St Petersburg - History
St Petersburg History
Alexandr of Novgorod defeated the Swedes near the mouth of the Neva in 1240 - earning the title Nevsky (of the Neva). Sweden took control of the region in the 17th century and it was Peter the Great's desire to crush this rival and make Russia a European power that led to the founding of the city. At the start of the Great Northern War (1700-21) he captured the Swedish outposts on the Neva, and in 1703 he founded the Peter & Paul Fortress on the Neva a few kilometers in from the sea. After Peter trounced the Swedes at Poltava in 1709, the city he named, in Dutch style, Sankt Pieter Burkh, really began to grow. Canals were dug to drain the marshy south bank and in 1712 he made the place his capital, forcing administrators, nobles and merchants to move here and build new homes. Peasants were drafted in for forced labour, many dying for their pains. Architects and artisans were brought from all over Europe. By Peter's death in 1725, his city had a huge population and 90% of Russia's foreign trade passed through it.
Peter's immediate successors moved the capital back to Moscow but Empress Anna Ivanovna (1730-40) returned to St Petersburg. Between 1741 and 1825 under Empress Elizabeth, Catherine the Great and Alexander I it became a cosmopolitan city with a royal court of famed splendour. These monarchs commissioned great series of palaces, government buildings and churches, which turned it into one of Europe's grandest capitals.
The emancipation of the serfs in 1861 and industrialisation, which peaked in the 1890s, brought a flood of poor workers into the city, leading to overcrowding, poor sanitation, epidemics and festering discontent. St Petersburg became a hotbed of strikes and political violence and was the hub of the 1905 revolution, sparked by Bloody Sunday - 9 January 1905 - when a strikers' march to petition the tsar in the Winter Palace was fired on by troops. By 1914, when in a wave of patriotism at the start of WWI the city's name was changed to the Russian-style Petrograd, it had 2 million people.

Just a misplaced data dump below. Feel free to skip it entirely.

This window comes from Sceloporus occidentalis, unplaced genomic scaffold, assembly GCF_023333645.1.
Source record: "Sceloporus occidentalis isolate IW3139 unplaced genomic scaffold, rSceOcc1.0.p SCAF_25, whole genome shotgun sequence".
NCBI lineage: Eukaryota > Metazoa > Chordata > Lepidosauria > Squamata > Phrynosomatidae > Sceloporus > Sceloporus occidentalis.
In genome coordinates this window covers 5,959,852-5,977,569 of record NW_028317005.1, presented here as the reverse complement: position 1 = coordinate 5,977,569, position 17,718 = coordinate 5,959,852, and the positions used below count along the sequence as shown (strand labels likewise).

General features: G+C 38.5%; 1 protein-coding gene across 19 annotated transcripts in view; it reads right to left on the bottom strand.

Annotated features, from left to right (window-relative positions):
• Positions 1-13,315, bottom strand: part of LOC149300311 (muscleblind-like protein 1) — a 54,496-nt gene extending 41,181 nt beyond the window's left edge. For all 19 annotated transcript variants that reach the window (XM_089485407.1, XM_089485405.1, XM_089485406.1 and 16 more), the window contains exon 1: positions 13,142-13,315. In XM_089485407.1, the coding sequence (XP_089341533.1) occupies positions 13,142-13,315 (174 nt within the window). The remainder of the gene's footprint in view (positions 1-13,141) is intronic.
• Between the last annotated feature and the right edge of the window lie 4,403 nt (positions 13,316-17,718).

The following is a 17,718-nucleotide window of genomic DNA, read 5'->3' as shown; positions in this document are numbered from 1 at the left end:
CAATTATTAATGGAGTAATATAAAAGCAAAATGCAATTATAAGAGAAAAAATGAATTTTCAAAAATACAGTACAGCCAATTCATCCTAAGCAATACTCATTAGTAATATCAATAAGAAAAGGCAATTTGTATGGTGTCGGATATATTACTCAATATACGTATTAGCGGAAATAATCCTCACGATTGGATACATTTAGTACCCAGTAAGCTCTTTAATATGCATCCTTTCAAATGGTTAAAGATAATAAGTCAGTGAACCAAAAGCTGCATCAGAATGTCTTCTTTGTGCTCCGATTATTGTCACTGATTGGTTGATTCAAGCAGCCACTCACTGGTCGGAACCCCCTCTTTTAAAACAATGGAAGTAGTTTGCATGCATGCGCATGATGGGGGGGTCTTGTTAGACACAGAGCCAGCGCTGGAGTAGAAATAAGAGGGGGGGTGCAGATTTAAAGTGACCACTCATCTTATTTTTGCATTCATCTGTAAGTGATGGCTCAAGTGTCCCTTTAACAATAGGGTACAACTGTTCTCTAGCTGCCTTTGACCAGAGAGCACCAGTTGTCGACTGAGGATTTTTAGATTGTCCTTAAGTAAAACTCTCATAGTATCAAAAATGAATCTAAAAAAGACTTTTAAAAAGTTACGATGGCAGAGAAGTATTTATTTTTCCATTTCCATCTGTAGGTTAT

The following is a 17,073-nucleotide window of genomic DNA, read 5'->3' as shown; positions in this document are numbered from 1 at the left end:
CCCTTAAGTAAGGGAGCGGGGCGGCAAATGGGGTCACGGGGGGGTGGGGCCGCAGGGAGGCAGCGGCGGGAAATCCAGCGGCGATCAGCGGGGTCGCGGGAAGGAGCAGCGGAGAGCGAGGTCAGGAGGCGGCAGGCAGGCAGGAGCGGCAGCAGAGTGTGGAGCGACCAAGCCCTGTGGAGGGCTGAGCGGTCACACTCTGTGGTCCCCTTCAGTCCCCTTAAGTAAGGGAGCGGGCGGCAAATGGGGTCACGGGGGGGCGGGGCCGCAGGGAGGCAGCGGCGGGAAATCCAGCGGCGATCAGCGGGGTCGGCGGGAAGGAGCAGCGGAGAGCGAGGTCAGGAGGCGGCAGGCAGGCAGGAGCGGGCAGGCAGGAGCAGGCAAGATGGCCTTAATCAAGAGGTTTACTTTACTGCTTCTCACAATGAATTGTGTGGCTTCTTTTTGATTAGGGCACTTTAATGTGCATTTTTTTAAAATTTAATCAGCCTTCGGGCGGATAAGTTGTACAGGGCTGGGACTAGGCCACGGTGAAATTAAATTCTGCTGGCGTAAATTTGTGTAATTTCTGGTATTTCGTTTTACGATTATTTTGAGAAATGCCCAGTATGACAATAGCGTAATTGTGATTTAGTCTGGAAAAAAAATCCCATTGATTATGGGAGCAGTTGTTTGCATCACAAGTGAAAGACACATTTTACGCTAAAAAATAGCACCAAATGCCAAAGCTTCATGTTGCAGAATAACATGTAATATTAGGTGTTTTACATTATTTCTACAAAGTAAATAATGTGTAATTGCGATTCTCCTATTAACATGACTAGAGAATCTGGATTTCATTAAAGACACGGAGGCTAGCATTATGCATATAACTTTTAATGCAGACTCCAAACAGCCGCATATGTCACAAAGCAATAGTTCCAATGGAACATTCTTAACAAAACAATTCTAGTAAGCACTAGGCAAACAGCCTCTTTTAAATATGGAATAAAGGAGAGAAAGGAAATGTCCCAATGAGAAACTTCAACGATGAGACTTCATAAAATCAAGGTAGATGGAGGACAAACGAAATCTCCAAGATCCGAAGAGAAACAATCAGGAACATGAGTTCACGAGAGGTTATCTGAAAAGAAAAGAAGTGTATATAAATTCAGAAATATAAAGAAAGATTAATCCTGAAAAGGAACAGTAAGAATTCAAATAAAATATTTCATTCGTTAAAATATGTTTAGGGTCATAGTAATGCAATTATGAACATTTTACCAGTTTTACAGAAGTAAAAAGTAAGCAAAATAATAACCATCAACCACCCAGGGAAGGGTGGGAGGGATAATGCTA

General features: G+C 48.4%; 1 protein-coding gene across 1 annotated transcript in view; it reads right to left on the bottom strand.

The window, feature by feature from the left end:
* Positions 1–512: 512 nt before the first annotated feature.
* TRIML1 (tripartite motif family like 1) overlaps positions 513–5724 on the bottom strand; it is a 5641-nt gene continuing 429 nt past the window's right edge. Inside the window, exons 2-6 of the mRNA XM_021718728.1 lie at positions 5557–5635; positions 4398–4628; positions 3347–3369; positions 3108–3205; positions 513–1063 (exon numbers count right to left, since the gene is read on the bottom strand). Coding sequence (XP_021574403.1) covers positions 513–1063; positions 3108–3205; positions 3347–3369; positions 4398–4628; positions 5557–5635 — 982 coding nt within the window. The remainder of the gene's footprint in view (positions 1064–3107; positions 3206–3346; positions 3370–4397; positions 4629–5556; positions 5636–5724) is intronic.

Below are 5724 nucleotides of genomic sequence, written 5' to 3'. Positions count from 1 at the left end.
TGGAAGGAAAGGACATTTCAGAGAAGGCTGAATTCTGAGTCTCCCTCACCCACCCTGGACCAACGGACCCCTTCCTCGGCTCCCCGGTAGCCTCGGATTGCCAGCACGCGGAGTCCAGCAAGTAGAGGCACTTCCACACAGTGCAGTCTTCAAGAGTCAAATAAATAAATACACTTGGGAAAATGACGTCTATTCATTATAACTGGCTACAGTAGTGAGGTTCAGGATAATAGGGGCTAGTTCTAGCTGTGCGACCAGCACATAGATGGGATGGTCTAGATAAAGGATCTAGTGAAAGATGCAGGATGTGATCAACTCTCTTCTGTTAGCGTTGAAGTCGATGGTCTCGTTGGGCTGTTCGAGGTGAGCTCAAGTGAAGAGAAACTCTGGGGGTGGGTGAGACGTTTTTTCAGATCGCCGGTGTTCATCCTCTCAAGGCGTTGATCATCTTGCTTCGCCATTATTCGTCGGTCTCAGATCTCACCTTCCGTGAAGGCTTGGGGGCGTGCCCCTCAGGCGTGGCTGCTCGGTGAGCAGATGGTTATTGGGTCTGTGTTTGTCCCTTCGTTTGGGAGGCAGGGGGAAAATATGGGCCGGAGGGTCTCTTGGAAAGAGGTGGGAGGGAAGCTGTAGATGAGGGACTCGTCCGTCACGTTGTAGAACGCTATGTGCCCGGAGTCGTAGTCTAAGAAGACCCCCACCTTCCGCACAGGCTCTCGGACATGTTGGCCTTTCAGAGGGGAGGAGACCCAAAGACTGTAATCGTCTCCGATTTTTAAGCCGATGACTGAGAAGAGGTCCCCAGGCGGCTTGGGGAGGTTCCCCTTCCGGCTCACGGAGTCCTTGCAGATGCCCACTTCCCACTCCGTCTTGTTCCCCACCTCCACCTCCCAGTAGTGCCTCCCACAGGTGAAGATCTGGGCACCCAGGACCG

Petrograd was again the cradle of revolution in 1917. It was here that workers' protests turned into a general strike and troops mutinied, forcing the end of the monarchy in March. The Petrograd Soviet, a socialist focus for workers' and soldiers' demands, started meeting in the city's Tauride Palace alongside the country's reformist Provisional Government. It was to Petrograd that Lenin travelled in April to organise the Bolshevik Party. The actual revolution came after Bolsheviks occupied key positions in Petrograd on 24 October. The new government operated from here until March 1918, when it moved to Moscow, fearing a German attack on Petrograd.
The city was renamed Leningrad after Lenin's death in 1924. It was a hub of Stalin's 1930s industrialisation programme and by 1939 had 3 million people and 11% of Soviet industrial output. But Stalin feared it as a rival power base and the 1934 assassination of local communist chief Sergey Kirov was the start of his 1930s Communist Party purge.
When the Germans attacked the USSR in June 1941 it took them only two-and-a-half months to reach Leningrad. As the birthplace of Bolshevism, Hitler hated the place and he swore to wipe it from the face of the earth. His troops besieged it from September 1941 until late January 1944. Many people had been evacuated; nonetheless, between 500,000 and a million died from shelling, starvation and disease. By comparison the US and UK suffered about 700,000 dead between them in all of WWII.
After the war, Leningrad was reconstructed and reborn, though it took until 1960 for its population to exceed pre-WWII levels. In 1991 the Soviet Union was officially proclaimed 'dead' and residents of Leningrad voted to rename the city St Petersburg. Foreign investment gave the city a boost and, corny as it may sound, St Petersburg did re-establish itself as Russia's window on the West. But it wasn't all plain sailing: although the people were freer and the shops were stocked, many didn't have the money to enjoy the new prosperity and the crime rate soared.
Happily, in the new millennium these problems are starting to be left behind. Vladimir Putin's election to the presidency in March 2000 has upped the city's profile (he's spent most of his life in St Petersburg and is very fond of the city), and its infrastructure and architectural treasures are getting a thorough seeing to. Today Russia's largest port is an exciting cultural and international city preparing itself for its 300th anniversary in 2003.